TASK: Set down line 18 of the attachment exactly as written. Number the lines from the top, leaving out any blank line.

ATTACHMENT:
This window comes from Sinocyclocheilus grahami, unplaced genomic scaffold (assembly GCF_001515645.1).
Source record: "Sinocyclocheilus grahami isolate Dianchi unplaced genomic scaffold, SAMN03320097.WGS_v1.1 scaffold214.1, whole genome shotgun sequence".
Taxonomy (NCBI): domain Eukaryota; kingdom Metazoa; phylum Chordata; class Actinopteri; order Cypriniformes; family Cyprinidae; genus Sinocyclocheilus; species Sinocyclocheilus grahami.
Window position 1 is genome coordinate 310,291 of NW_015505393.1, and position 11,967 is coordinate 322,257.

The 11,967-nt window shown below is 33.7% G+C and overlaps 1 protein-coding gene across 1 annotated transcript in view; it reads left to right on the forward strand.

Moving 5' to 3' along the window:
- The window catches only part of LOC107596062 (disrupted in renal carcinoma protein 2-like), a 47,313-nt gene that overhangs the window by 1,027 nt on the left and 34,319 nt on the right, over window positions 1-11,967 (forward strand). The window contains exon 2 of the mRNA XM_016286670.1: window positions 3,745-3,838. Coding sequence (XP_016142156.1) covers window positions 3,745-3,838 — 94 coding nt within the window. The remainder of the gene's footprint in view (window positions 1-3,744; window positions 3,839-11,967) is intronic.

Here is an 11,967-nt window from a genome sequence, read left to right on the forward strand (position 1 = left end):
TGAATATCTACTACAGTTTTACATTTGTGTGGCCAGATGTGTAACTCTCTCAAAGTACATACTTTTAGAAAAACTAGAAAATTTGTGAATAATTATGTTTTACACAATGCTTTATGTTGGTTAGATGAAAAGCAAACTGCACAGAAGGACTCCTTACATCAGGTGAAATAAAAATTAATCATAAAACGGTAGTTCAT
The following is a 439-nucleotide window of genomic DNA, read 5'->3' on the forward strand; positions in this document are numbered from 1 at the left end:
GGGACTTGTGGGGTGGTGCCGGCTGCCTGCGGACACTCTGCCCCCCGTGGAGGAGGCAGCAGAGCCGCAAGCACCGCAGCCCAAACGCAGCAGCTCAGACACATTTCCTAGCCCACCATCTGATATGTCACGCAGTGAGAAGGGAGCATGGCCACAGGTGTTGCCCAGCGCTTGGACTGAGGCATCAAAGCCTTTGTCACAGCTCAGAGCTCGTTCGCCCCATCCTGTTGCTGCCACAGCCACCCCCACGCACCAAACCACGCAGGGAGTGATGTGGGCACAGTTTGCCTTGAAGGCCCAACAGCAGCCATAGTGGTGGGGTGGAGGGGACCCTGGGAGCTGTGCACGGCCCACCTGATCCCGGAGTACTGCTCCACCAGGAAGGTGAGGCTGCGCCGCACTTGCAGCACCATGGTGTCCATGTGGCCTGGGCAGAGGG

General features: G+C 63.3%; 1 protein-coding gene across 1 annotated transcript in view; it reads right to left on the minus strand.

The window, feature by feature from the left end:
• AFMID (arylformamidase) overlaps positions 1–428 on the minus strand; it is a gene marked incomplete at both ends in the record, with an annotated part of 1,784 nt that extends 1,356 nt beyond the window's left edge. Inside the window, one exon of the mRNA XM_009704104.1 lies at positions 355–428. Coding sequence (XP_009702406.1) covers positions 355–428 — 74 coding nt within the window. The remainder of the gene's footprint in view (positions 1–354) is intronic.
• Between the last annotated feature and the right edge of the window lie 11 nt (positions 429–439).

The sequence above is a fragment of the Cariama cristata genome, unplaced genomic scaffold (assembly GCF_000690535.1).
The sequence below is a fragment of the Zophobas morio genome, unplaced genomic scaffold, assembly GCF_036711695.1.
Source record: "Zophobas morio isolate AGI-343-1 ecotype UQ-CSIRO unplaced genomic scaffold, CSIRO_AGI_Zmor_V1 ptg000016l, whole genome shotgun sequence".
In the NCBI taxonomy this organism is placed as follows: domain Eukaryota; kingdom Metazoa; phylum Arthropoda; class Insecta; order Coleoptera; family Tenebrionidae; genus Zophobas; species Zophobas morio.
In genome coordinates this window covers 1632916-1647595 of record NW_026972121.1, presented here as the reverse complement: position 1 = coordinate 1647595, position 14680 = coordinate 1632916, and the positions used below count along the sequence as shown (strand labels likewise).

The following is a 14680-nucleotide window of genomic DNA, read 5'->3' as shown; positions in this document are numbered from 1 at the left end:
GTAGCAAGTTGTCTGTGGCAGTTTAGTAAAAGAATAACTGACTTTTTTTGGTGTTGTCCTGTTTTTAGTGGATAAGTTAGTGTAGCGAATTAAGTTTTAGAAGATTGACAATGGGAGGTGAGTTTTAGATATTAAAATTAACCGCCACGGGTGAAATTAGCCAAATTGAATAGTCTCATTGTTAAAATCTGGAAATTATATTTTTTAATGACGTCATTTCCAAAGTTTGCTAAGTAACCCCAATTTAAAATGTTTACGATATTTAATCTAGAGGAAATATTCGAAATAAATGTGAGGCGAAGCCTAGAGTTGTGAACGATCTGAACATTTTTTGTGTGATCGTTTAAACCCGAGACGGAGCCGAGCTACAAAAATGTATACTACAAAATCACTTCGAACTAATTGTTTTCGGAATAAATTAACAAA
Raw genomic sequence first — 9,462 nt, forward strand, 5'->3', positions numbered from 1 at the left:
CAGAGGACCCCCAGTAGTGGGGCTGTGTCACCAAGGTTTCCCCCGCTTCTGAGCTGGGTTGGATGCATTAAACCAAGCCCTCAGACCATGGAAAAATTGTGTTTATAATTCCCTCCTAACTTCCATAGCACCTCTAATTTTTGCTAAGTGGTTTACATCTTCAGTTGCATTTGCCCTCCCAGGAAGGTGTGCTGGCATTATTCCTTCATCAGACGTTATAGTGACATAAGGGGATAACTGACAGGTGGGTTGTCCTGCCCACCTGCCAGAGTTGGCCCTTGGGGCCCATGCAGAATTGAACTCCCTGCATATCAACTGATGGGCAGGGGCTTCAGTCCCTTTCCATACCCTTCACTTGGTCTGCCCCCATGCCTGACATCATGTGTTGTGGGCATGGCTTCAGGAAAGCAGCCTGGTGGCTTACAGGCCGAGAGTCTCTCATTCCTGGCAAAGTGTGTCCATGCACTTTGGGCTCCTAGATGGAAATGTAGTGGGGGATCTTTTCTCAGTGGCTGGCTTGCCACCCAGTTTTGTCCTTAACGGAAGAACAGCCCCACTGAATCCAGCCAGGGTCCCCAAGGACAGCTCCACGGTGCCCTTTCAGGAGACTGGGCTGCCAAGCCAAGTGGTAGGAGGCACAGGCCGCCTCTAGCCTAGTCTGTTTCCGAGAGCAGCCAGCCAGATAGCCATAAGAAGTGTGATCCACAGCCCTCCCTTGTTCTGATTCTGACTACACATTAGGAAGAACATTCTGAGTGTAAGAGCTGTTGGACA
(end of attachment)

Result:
Source record: "Zophobas morio isolate AGI-343-1 ecotype UQ-CSIRO unplaced genomic scaffold, CSIRO_AGI_Zmor_V1 ptg000016l, whole genome shotgun sequence".